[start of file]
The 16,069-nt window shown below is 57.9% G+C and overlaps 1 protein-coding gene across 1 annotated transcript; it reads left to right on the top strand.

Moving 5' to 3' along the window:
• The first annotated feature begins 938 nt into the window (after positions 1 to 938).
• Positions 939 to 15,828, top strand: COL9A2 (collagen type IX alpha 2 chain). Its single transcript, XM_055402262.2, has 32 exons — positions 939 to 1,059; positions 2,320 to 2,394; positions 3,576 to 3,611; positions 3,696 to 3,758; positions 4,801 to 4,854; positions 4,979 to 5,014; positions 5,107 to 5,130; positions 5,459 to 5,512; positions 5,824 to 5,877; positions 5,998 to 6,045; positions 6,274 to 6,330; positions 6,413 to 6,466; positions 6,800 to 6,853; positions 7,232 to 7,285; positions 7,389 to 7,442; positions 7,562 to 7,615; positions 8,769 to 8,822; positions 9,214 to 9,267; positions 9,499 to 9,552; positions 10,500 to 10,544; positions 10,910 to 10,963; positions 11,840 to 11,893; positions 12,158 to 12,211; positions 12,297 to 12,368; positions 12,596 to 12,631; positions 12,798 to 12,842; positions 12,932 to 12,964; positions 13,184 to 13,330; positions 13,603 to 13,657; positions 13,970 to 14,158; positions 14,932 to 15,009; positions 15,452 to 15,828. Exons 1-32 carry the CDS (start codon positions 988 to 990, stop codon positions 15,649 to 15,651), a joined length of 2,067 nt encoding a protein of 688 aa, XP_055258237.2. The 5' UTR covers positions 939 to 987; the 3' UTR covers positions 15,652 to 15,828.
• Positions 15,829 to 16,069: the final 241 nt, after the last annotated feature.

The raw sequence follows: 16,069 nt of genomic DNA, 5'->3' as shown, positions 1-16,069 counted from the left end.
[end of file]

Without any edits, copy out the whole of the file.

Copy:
The 16,069-nt window shown below is 57.9% G+C and overlaps 1 protein-coding gene across 1 annotated transcript; it reads left to right on the top strand.

Moving 5' to 3' along the window:
• The first annotated feature begins 938 nt into the window (after positions 1 to 938).
• Positions 939 to 15,828, top strand: COL9A2 (collagen type IX alpha 2 chain). Its single transcript, XM_055402262.2, has 32 exons — positions 939 to 1,059; positions 2,320 to 2,394; positions 3,576 to 3,611; positions 3,696 to 3,758; positions 4,801 to 4,854; positions 4,979 to 5,014; positions 5,107 to 5,130; positions 5,459 to 5,512; positions 5,824 to 5,877; positions 5,998 to 6,045; positions 6,274 to 6,330; positions 6,413 to 6,466; positions 6,800 to 6,853; positions 7,232 to 7,285; positions 7,389 to 7,442; positions 7,562 to 7,615; positions 8,769 to 8,822; positions 9,214 to 9,267; positions 9,499 to 9,552; positions 10,500 to 10,544; positions 10,910 to 10,963; positions 11,840 to 11,893; positions 12,158 to 12,211; positions 12,297 to 12,368; positions 12,596 to 12,631; positions 12,798 to 12,842; positions 12,932 to 12,964; positions 13,184 to 13,330; positions 13,603 to 13,657; positions 13,970 to 14,158; positions 14,932 to 15,009; positions 15,452 to 15,828. Exons 1-32 carry the CDS (start codon positions 988 to 990, stop codon positions 15,649 to 15,651), a joined length of 2,067 nt encoding a protein of 688 aa, XP_055258237.2. The 5' UTR covers positions 939 to 987; the 3' UTR covers positions 15,652 to 15,828.
• Positions 15,829 to 16,069: the final 241 nt, after the last annotated feature.

The raw sequence follows: 16,069 nt of genomic DNA, 5'->3' as shown, positions 1-16,069 counted from the left end.